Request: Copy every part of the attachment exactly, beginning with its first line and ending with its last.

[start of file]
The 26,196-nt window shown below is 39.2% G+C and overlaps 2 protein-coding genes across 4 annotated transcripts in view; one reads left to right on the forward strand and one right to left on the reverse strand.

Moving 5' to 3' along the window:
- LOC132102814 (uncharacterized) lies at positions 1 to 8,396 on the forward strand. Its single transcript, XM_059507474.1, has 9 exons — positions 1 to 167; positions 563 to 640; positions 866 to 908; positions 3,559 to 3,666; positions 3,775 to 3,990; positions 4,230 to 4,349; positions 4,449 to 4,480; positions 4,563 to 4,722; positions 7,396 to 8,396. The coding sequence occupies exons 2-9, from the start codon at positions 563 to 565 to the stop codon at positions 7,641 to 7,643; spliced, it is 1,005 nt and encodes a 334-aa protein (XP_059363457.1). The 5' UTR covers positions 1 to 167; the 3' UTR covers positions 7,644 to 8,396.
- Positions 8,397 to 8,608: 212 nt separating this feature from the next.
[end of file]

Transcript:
The 26,196-nt window shown below is 39.2% G+C and overlaps 2 protein-coding genes across 4 annotated transcripts in view; one reads left to right on the forward strand and one right to left on the reverse strand.

Moving 5' to 3' along the window:
- LOC132102814 (uncharacterized) lies at positions 1 to 8,396 on the forward strand. Its single transcript, XM_059507474.1, has 9 exons — positions 1 to 167; positions 563 to 640; positions 866 to 908; positions 3,559 to 3,666; positions 3,775 to 3,990; positions 4,230 to 4,349; positions 4,449 to 4,480; positions 4,563 to 4,722; positions 7,396 to 8,396. The coding sequence occupies exons 2-9, from the start codon at positions 563 to 565 to the stop codon at positions 7,641 to 7,643; spliced, it is 1,005 nt and encodes a 334-aa protein (XP_059363457.1). The 5' UTR covers positions 1 to 167; the 3' UTR covers positions 7,644 to 8,396.
- Positions 8,397 to 8,608: 212 nt separating this feature from the next.